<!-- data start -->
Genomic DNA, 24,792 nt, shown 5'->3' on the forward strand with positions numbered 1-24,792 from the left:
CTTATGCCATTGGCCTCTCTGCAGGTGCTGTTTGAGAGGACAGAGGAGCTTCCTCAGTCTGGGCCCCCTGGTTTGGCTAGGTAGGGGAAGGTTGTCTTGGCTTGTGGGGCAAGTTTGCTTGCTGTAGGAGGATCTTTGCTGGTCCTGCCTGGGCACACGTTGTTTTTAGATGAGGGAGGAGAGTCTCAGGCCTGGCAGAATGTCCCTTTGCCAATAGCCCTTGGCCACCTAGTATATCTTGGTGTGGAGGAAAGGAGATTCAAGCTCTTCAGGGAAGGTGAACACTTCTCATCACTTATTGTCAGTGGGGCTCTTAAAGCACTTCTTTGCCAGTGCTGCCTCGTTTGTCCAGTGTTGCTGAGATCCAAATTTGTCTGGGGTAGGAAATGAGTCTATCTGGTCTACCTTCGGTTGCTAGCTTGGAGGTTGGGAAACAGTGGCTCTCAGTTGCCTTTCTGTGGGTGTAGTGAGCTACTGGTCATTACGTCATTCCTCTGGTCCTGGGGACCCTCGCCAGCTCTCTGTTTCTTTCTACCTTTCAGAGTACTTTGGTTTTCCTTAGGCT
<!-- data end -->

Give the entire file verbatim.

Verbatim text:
Genomic DNA, 24,792 nt, shown 5'->3' on the forward strand with positions numbered 1-24,792 from the left:
CTTATGCCATTGGCCTCTCTGCAGGTGCTGTTTGAGAGGACAGAGGAGCTTCCTCAGTCTGGGCCCCCTGGTTTGGCTAGGTAGGGGAAGGTTGTCTTGGCTTGTGGGGCAAGTTTGCTTGCTGTAGGAGGATCTTTGCTGGTCCTGCCTGGGCACACGTTGTTTTTAGATGAGGGAGGAGAGTCTCAGGCCTGGCAGAATGTCCCTTTGCCAATAGCCCTTGGCCACCTAGTATATCTTGGTGTGGAGGAAAGGAGATTCAAGCTCTTCAGGGAAGGTGAACACTTCTCATCACTTATTGTCAGTGGGGCTCTTAAAGCACTTCTTTGCCAGTGCTGCCTCGTTTGTCCAGTGTTGCTGAGATCCAAATTTGTCTGGGGTAGGAAATGAGTCTATCTGGTCTACCTTCGGTTGCTAGCTTGGAGGTTGGGAAACAGTGGCTCTCAGTTGCCTTTCTGTGGGTGTAGTGAGCTACTGGTCATTACGTCATTCCTCTGGTCCTGGGGACCCTCGCCAGCTCTCTGTTTCTTTCTACCTTTCAGAGTACTTTGGTTTTCCTTAGGCT